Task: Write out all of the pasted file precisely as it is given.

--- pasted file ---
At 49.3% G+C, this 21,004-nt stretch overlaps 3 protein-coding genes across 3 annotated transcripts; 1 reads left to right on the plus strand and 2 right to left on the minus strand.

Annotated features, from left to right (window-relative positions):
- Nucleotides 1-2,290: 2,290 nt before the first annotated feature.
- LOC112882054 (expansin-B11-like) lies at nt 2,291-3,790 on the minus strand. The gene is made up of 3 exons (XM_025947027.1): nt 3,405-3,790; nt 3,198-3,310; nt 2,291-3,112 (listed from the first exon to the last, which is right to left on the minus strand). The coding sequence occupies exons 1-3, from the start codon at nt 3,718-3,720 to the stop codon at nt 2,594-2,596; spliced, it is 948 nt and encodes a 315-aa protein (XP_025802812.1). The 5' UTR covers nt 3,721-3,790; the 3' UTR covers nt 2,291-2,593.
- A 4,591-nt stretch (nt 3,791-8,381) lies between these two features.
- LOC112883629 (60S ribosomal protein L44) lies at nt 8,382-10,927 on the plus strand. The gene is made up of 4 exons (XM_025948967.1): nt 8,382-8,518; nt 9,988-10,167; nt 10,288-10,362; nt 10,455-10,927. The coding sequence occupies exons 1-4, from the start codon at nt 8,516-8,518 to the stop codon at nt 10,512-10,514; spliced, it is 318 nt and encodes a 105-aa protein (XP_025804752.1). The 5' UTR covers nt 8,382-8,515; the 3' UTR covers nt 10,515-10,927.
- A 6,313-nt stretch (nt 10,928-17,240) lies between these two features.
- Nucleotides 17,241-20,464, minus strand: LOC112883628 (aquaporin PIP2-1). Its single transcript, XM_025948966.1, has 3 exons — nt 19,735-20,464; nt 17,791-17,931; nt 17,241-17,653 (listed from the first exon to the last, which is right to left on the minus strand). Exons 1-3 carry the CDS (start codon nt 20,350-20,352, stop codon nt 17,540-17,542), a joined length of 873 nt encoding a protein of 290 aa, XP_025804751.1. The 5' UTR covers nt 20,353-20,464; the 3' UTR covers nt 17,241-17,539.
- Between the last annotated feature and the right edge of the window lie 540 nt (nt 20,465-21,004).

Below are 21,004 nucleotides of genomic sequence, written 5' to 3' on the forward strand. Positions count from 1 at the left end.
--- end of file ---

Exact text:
At 49.3% G+C, this 21,004-nt stretch overlaps 3 protein-coding genes across 3 annotated transcripts; 1 reads left to right on the plus strand and 2 right to left on the minus strand.

Annotated features, from left to right (window-relative positions):
- Nucleotides 1-2,290: 2,290 nt before the first annotated feature.
- LOC112882054 (expansin-B11-like) lies at nt 2,291-3,790 on the minus strand. The gene is made up of 3 exons (XM_025947027.1): nt 3,405-3,790; nt 3,198-3,310; nt 2,291-3,112 (listed from the first exon to the last, which is right to left on the minus strand). The coding sequence occupies exons 1-3, from the start codon at nt 3,718-3,720 to the stop codon at nt 2,594-2,596; spliced, it is 948 nt and encodes a 315-aa protein (XP_025802812.1). The 5' UTR covers nt 3,721-3,790; the 3' UTR covers nt 2,291-2,593.
- A 4,591-nt stretch (nt 3,791-8,381) lies between these two features.
- LOC112883629 (60S ribosomal protein L44) lies at nt 8,382-10,927 on the plus strand. The gene is made up of 4 exons (XM_025948967.1): nt 8,382-8,518; nt 9,988-10,167; nt 10,288-10,362; nt 10,455-10,927. The coding sequence occupies exons 1-4, from the start codon at nt 8,516-8,518 to the stop codon at nt 10,512-10,514; spliced, it is 318 nt and encodes a 105-aa protein (XP_025804752.1). The 5' UTR covers nt 8,382-8,515; the 3' UTR covers nt 10,515-10,927.
- A 6,313-nt stretch (nt 10,928-17,240) lies between these two features.
- Nucleotides 17,241-20,464, minus strand: LOC112883628 (aquaporin PIP2-1). Its single transcript, XM_025948966.1, has 3 exons — nt 19,735-20,464; nt 17,791-17,931; nt 17,241-17,653 (listed from the first exon to the last, which is right to left on the minus strand). Exons 1-3 carry the CDS (start codon nt 20,350-20,352, stop codon nt 17,540-17,542), a joined length of 873 nt encoding a protein of 290 aa, XP_025804751.1. The 5' UTR covers nt 20,353-20,464; the 3' UTR covers nt 17,241-17,539.
- Between the last annotated feature and the right edge of the window lie 540 nt (nt 20,465-21,004).

Below are 21,004 nucleotides of genomic sequence, written 5' to 3' on the forward strand. Positions count from 1 at the left end.